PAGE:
Objective 3: Foster Research on Health Promotion and Restoration, Resilience, Disease Prevention, and Symptom Management
NCCIH’s research investments in understanding the role of complementary and integrative health approaches in health promotion and restoration, resilience, disease prevention, and symptom management are in part informed by data on the complementary products and practices that people use. These data include what groups of people use them, why they use them, how their use has changed over time, and how their use relates to health outcomes.
Complementary and integrative health care includes the patient–provider alliance, provider-delivered interventions, and the patient taking ownership of the care. Survey data have revealed that people who use complementary and integrative approaches for wellness differ in significant ways from those who use them to treat an illness. For example, an analysis of National Health Interview Survey data showed that wellness-oriented users of complementary approaches were generally healthier, had a lower rate of conventional health services use, and had healthier behaviors overall, including greater physical activity and a lower likelihood of obesity, than those who used complementary approaches to treat illness. This suggests that access to and utilization of complementary and integrative approaches may empower patients to take charge of their health.
Surveys are only a first step in gaining knowledge about health-related behavior. More focused research is needed to understand why people make healthy, unhealthy, or risky choices; find out what choices people are making on a day-to-day basis, including self-care; and elucidate the impact these choices may have on short- and long-term health. New technologies, such as wearables, have improved the ways in which data can be obtained to measure a variety of behaviors. Current studies can also harness state-of-the-art technologies and approaches from the neurobiological, biomechanical, and biological sciences to elucidate biological effects and identify mechanisms of action of behaviors and interventions of interest. Researchers may also leverage existing databases to provide real-world insights into health and health care.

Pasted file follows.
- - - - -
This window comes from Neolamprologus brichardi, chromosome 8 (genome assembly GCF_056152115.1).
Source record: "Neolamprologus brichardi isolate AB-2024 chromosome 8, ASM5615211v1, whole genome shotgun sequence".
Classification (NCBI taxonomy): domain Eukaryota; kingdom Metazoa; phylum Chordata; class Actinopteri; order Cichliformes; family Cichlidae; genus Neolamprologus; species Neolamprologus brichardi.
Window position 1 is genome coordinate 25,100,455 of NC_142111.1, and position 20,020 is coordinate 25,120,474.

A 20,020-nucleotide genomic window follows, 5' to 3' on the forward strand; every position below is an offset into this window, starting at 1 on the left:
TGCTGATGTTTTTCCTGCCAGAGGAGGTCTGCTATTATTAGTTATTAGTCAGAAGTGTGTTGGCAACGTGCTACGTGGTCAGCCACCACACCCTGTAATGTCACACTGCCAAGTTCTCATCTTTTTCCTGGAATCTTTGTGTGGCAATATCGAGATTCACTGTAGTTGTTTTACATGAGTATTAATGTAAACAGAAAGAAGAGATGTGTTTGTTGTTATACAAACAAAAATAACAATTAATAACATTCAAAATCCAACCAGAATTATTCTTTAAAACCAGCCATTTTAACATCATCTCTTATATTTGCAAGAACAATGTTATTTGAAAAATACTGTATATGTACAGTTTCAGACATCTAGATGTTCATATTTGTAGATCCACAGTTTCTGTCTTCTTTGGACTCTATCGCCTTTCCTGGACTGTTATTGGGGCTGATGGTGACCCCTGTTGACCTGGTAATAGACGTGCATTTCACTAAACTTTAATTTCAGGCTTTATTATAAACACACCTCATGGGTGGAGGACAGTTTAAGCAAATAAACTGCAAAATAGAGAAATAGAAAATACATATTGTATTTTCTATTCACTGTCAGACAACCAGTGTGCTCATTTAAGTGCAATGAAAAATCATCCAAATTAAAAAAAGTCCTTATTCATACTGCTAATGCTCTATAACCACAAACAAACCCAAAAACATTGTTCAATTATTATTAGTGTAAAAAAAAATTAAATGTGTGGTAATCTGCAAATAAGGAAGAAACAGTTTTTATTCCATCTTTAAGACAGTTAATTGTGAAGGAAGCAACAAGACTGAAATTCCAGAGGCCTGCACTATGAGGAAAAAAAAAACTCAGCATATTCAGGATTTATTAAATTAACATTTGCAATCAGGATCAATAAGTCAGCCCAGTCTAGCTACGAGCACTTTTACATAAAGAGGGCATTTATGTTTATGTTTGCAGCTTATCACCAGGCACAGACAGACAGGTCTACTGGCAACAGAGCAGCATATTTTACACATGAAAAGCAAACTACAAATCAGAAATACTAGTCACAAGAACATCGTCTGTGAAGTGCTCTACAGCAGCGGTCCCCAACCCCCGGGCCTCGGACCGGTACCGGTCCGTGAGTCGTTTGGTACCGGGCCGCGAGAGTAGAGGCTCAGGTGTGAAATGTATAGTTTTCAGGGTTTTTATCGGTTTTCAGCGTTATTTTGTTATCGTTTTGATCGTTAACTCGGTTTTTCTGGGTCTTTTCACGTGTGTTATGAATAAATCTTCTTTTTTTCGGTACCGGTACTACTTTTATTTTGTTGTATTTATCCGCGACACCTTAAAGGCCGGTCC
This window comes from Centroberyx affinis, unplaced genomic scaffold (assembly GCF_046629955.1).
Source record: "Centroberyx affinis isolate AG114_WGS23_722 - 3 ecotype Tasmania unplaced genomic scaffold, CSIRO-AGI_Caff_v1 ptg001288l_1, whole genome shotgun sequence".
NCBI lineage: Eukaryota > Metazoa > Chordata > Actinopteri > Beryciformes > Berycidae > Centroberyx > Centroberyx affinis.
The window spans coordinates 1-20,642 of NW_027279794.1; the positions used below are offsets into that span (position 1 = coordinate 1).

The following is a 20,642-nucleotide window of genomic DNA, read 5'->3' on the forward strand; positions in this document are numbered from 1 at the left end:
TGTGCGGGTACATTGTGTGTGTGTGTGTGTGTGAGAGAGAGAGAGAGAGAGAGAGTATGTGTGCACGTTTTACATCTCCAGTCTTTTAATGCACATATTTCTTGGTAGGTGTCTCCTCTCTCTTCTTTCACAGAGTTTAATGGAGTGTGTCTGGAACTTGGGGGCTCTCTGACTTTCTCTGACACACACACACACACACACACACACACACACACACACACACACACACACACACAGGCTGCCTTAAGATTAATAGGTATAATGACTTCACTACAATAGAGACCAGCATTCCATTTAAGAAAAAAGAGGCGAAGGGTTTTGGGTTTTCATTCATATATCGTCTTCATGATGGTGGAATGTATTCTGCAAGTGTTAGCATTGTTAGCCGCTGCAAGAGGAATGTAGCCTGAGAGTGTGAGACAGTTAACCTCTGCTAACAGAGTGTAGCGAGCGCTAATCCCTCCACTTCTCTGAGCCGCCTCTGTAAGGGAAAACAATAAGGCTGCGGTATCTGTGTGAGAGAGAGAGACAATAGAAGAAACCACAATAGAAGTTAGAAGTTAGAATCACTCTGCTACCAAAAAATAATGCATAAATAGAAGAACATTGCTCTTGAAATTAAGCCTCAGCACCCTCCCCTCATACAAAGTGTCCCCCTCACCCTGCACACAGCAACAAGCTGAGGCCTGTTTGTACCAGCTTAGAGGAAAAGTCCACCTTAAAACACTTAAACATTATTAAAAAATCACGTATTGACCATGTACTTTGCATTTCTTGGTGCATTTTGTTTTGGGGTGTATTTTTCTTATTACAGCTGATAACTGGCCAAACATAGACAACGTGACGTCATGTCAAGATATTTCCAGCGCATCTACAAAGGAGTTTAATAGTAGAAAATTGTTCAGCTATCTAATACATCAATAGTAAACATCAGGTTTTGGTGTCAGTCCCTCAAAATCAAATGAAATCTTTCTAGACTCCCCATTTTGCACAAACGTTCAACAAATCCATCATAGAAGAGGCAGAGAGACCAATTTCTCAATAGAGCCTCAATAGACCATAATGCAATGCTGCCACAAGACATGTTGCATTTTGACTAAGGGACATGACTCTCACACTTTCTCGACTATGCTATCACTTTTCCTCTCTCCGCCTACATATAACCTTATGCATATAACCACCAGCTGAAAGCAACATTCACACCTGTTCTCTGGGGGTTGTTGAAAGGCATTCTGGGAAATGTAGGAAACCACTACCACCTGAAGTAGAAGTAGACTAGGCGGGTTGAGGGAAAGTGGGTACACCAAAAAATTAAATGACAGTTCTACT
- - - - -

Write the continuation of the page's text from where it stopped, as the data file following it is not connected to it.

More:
Managing symptoms–particularly recurring or chronic symptoms such as anxiety, headache, insomnia, and back, neck, or joint pain–is challenging. Symptoms may change over time, and patients may experience multiple symptoms in clusters (e.g., pain, sleep difficulties, and mood changes) rather than a single symptom in isolation. Current approaches to symptom management often have limitations and often do not optimally engage patients in self-management. Despite medical treatment, some patients continue to experience troublesome levels of symptoms and a diminished quality of life. Moreover, medications used to treat symptoms may have significant risks and side effects.
Expanding the knowledge base about how complementary health approaches may improve symptom management in both the short and long term is a priority for NCCIH. There is a growing body of basic and clinical research on complementary health approaches for symptom management that employs the methods, tools, and technologies of neuroscience, psychoneuroimmunology, psychology, behavioral medicine, physical medicine, and biomechanics. For example, research studies have revealed that interventions such as meditation and acupuncture affect central mechanisms of pain perception and processing, regulation of emotion and attention, and placebo responses. Although not yet fully understood, these effects point toward scientifically plausible mechanisms–often unrelated to traditional explanations or hypotheses concerning their mechanisms of action–by which these interventions might be effective.